I'm a convicted killer who found God in jail, admits reverend

A SCOTTISH church minister has told how he found religion in his prison cell as a teenager after he killed a school friend.

• Keith Johnston is now an ordained Baptist minister and preaches regularly in Dalkeith

Reverend Keith Johnston said he turned to Christianity while in jail for the stabbing of classmate Steven Hughes during a fight outside his victim's grandmother's house when he was 16.

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Despite standing trial for murder and facing calls at the time from his victim's parents for him to be jailed for life, Mr Johnston was found guilty of the lesser crime of culpable homicide and spent five years in prison for the killing.

Now aged 36 and the minister of Dalkeith Baptist Church in Midlothian, Mr Johnston said: "As a youth, foolishly, I had always thought that, if you did something like I did, then you'd wear it proudly, that you'd think 'bring on another one'.

"But once in my prison cell it dawned on me what I had done and it cut me to the core. I was bowled over with anguish and grief."

It was while in prison, Mr Johnston said, that speakers from the Christian Prison Ministries "spoke right to my heart".

Following his release, he studied divinity and trained as a minister.

He said: "Through my faith, I now know my life doesn't have to be a waste. I'm trying to bring a sense of good to society.

• Seeing the light through a prison cell window

"And I'm trying to do as much as I can in memory of Steven, the lad I killed."

While most of Mr Johnston's congregation are aware of his past, he said that he had decided to speak publically about it as he believed it could help other young people who found themselves involved in violence.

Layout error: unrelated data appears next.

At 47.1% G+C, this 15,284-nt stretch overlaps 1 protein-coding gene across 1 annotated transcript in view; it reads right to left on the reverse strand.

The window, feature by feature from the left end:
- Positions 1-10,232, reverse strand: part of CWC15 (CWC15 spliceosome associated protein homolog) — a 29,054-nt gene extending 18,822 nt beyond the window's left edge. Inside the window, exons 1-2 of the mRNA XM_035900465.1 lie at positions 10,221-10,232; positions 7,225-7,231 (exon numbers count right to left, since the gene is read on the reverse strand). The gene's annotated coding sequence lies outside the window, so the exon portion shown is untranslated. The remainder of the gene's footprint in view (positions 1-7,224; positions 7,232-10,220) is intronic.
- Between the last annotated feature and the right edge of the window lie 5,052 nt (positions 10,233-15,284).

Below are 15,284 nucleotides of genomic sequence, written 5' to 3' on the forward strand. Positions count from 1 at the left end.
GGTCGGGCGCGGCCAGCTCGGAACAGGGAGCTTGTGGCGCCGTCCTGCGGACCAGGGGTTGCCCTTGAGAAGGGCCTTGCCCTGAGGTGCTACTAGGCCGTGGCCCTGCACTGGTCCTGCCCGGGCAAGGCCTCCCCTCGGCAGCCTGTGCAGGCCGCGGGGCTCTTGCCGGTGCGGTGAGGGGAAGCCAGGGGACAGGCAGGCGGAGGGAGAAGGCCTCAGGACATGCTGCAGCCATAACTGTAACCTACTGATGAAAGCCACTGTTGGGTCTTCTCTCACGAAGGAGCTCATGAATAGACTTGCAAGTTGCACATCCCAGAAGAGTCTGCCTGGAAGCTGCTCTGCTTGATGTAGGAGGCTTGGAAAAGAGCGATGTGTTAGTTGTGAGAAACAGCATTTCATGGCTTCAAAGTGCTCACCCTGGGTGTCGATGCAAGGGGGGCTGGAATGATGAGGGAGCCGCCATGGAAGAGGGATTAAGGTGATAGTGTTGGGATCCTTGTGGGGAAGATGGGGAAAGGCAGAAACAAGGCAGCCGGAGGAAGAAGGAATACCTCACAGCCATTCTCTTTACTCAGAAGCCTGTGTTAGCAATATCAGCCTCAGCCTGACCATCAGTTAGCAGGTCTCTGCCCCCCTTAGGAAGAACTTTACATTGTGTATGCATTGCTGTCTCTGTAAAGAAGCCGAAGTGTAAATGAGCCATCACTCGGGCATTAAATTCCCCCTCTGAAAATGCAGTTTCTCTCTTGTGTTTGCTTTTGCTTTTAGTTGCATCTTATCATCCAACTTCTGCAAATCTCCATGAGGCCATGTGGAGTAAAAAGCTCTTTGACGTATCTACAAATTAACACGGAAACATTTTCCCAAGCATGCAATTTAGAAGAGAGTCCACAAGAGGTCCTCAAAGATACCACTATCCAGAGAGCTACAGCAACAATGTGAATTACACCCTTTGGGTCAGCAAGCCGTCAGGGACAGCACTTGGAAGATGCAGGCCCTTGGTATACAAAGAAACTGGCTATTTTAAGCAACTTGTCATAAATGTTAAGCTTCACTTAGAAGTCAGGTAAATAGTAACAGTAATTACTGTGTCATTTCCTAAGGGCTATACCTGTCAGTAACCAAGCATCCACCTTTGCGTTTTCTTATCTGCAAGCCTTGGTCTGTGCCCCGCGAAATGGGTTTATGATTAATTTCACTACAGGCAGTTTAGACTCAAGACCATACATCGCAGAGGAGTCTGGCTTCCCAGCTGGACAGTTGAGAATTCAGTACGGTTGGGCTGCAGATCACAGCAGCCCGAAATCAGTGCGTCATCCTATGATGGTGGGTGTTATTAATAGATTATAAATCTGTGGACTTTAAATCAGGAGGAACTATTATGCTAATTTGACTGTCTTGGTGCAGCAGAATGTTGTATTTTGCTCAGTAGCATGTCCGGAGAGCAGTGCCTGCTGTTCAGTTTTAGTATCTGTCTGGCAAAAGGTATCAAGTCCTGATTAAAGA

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Jeremy Shaw, senior pastor at Dalkeith Baptist Church, said the congregation was fully supportive of Rev Johnston.

"Keith has been transparent all the way along with us about his past, and most people here know his story," he said.

"Some in our congregation may be more comfortable than others about his background... I believe he is an inspiration to many people."

Mr Johnston said the boy he killed in Bonnyrigg in 1990 had once been a good friend but they had later fallen out.

Described by his grandmother, as "an obliging boy who would have done anything for you", Hibs fan Steven had been friends with Mr Johnston since primary school and had just started his first job since leaving Lasswade High School, as a trainee chef in Dalkeith.

Mr Johnston recalled how he went to Steven's grandmother's house with a kitchen knife to frighten and humiliate him.A fight broke out and, as they swapped blows, he stabbed him through the heart.

Mr Johnston said that he had thought of attempting to evade the police by fleeing to England and changing his name, but at least six other youths had witnessed the stabbing and he was met by police when he returned to his parents' home.

During the three-day trial in 1990, the judge, Lord MacLean, described the incident as a tragedy for both families but said Mr Johnston had taken the life of someone who was his close friend.

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"That life was taken away needlessly and of course it will be with you for the rest of your life," he said.

Mr Johnston was convicted by a majority verdict of culpable homicide and sentenced to seven years in prison, a sentence the dead boy's mother June Deans and his step father Geoff Deans condemned at the time.

Mrs Deans said at the time: "We were looking for a life sentence because our son killed in cold blood.

"If you rob a bank but don't hurt anyone you could easily get 10 years."

She described the sentence as "just not good enough", adding: "They call it justice but our son is dead and the boy that killed him could be out of jail by his 21st birthday."

Mrs Deans was not available for comment last night.

Mr Johnston was due to address his congregation at the church last night.